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INDIAN LAND – Vera Witherspoon still can’t believe she witnessed history.
Along with her son and a few cousins, the Indian Land native braved cold temperatures and massive crowds in Washington, D.C., to watch Barack Obama become the 44th president of the United States last month.
“For me to be able to be there and witness this, I never would’ve thought I’d be there,” Witherspoon said. “I knew this day would come, but to be there and to witness this was just an awesome occasion.”
Only days before, Witherspoon, 52, was at home in the Steele Hill area, which she recently moved back to after several years in Charlotte.
She began her trip to Washington on Jan. 17, flying first to New York to meet her son, Monte Witherspoon. They flew to Washington the next day. Once in the nation’s capital, the two stayed with her cousin, Clarence Strain, and his wife, Ruby, who live only three blocks away from the Capitol building.
“We were in the midst of all the action,” Witherspoon said. “That was very exciting.”
On Jan. 19, she and her family toured the National Mall, taking in the sights and shopping for souvenirs at the hundreds of vendors stationed across the area. They ate at several restaurants and watched crews set up the inauguration stage.
On Inauguration Day, they woke up at 5:30 a.m. Adorned in Obama gear, including T-shirts and hats with his name and likeness on them, she and her family walked to the Mall for the celebration. But despite picking their spot the previous day, the crowds had already filled to capacity in that section, and they were forced to stand farther back.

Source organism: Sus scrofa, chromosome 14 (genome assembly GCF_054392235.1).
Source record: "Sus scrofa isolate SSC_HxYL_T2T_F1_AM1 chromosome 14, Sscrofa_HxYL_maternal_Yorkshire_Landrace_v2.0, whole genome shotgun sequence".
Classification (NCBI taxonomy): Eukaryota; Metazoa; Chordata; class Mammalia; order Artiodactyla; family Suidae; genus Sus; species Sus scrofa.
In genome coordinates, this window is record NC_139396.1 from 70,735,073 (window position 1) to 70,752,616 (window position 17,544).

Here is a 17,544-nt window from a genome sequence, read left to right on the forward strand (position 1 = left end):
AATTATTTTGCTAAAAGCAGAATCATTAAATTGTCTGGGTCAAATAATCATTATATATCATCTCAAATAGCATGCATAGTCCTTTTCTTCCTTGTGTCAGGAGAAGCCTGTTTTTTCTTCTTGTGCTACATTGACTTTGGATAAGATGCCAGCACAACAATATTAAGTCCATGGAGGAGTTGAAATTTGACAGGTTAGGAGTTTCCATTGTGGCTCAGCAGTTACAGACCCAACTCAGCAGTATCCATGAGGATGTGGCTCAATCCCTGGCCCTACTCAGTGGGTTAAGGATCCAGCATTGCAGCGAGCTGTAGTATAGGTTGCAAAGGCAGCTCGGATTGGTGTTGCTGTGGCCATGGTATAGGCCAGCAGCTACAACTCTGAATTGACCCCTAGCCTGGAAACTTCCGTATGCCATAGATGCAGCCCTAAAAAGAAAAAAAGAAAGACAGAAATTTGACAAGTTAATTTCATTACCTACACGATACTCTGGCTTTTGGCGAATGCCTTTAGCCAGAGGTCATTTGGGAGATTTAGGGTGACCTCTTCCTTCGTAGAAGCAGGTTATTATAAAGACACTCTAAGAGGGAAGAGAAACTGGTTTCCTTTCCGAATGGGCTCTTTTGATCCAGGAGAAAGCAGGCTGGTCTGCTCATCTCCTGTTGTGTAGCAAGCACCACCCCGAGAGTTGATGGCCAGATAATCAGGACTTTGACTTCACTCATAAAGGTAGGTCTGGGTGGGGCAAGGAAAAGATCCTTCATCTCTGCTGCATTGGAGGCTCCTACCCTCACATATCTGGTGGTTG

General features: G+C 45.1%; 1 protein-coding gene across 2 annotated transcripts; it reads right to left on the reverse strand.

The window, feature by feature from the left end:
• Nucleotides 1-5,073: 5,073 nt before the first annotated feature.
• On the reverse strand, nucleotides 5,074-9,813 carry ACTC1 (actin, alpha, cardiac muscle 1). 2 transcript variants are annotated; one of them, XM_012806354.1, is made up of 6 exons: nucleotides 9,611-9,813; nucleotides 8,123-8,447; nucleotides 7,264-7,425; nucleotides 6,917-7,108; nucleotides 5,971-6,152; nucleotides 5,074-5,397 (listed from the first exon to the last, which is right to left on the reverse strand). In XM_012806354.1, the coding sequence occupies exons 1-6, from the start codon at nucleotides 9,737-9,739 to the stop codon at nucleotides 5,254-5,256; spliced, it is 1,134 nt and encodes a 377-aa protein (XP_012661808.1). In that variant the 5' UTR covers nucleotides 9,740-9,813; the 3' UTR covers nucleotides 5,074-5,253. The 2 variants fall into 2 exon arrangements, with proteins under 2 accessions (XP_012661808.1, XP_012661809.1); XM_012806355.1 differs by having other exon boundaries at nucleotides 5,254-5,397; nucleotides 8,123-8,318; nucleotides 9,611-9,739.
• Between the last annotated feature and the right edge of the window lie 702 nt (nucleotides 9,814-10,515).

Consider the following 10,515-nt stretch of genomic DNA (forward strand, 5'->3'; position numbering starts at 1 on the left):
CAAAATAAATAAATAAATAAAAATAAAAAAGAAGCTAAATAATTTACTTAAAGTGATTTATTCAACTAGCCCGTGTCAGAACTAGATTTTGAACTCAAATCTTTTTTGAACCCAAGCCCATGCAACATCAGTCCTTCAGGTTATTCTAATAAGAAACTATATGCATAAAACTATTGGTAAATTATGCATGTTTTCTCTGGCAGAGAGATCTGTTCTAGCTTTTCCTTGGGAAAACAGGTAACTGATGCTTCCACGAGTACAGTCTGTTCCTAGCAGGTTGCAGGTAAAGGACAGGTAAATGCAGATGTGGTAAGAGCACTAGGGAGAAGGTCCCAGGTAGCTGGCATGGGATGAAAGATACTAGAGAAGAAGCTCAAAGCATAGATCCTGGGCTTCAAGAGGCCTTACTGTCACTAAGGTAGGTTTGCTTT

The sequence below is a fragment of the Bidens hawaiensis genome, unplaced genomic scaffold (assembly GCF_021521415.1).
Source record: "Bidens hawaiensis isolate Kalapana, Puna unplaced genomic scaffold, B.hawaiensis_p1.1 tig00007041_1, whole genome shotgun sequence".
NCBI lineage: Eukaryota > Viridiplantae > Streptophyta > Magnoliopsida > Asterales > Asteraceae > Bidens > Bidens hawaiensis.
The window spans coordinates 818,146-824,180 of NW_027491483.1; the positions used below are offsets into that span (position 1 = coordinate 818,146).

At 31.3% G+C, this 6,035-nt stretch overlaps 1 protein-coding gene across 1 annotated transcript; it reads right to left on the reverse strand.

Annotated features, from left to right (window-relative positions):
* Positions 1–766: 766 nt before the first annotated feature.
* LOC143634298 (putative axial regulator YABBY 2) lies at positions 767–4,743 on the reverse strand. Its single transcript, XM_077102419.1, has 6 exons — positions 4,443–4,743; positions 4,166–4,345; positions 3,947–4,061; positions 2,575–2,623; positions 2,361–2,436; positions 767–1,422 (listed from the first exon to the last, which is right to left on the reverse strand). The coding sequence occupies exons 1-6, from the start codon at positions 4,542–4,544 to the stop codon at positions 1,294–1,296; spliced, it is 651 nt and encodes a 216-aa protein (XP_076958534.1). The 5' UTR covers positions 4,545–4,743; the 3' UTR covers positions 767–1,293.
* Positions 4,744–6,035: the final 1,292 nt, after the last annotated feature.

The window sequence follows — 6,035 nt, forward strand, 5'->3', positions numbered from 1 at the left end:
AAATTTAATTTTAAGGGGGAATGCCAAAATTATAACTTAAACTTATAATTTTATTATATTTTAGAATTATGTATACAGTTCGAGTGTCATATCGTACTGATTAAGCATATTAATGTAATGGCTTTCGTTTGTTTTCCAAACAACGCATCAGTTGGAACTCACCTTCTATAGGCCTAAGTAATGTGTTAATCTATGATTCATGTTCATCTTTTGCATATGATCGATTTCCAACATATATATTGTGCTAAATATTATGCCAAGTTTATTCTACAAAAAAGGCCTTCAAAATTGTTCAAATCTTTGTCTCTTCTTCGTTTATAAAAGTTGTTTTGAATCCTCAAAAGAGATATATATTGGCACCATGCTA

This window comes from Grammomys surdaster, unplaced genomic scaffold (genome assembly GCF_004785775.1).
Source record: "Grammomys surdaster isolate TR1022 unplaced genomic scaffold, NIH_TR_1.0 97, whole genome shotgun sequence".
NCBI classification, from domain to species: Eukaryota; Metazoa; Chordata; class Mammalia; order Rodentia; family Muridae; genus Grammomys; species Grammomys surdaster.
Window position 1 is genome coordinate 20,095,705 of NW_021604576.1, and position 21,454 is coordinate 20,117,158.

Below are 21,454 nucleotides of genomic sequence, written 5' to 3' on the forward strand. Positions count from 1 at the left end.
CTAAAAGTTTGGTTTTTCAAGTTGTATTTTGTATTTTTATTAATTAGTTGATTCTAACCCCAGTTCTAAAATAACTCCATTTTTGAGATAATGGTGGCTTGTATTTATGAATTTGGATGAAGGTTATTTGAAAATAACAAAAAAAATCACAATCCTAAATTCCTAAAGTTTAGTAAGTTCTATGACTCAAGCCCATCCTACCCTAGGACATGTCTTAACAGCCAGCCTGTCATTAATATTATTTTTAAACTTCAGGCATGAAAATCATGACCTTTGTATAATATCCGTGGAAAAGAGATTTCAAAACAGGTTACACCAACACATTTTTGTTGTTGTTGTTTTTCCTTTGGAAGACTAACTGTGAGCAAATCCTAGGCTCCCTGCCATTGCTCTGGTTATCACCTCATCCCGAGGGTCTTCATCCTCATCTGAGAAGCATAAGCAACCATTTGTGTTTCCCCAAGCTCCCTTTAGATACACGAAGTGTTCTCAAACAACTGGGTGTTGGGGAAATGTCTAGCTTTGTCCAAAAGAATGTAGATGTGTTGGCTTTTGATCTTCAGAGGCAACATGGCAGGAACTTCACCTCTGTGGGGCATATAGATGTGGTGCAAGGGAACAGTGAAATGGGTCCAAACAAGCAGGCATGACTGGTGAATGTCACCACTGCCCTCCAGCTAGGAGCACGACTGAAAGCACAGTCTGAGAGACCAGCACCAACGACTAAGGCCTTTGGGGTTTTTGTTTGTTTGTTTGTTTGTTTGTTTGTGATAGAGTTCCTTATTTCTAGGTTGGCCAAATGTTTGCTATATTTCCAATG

“From where we were, we could see the inauguration stand, but we basically watched it all on the monitors,” she said.
According to reports from the scene, there were between 1 and 2 million people watching the inauguration along with Witherspoon, most watching from the area between the Capitol, the White House and the Lincoln Memorial. Large television screens were set up around the Mall so spectators could watch the new president take the oath of office and hear the president’s speech from far away.
Witherspoon remembers seeing people climbing trees near her, just trying to get a glimpse of the new president. What really impressed her, though, were the large numbers of elderly people in the crowd.
“They didn’t want to miss this,” Witherspoon said. “It was a historical moment.”
She said it was nearly impossible for spectators to attend both the inauguration and the parade that followed, so she just stayed where she was. She and her family were even filmed cheering for the president by a film crew from MSNBC.
“There was a wonderful spirit in the air,” she said. “Just to see all people of different nationalities, different ages, standing together. Everybody was just so happy. It was a wonderful, wonderful experience.”
Witherspoon, who works as a marketing consultant for AT&T and is also an associate minister at El Bethel AME Zion Church, said several other members of her family also attended the inauguration.
Her brother from the Lancaster area, her sister from Atlanta and her niece and nephew all traveled to Washington as well, though they didn’t have a chance to meet while there.
It was only after the celebration was over, and everyone had returned home that she spoke with them to find out how their respective trips went.
Now that she’s had time to reflect on the experience, Witherspoon says she is very impressed with the president and his wife and expects he will be good for the country.
“I do have faith in Obama, that he will stay grounded and rooted and do the right thing for everybody, not just one particular race, or Democrats or Republicans, but for the whole nation,” Witherspoon said.
Contact reporter Chris Sardelli at firstname.lastname@example.org or at (803) 416-8416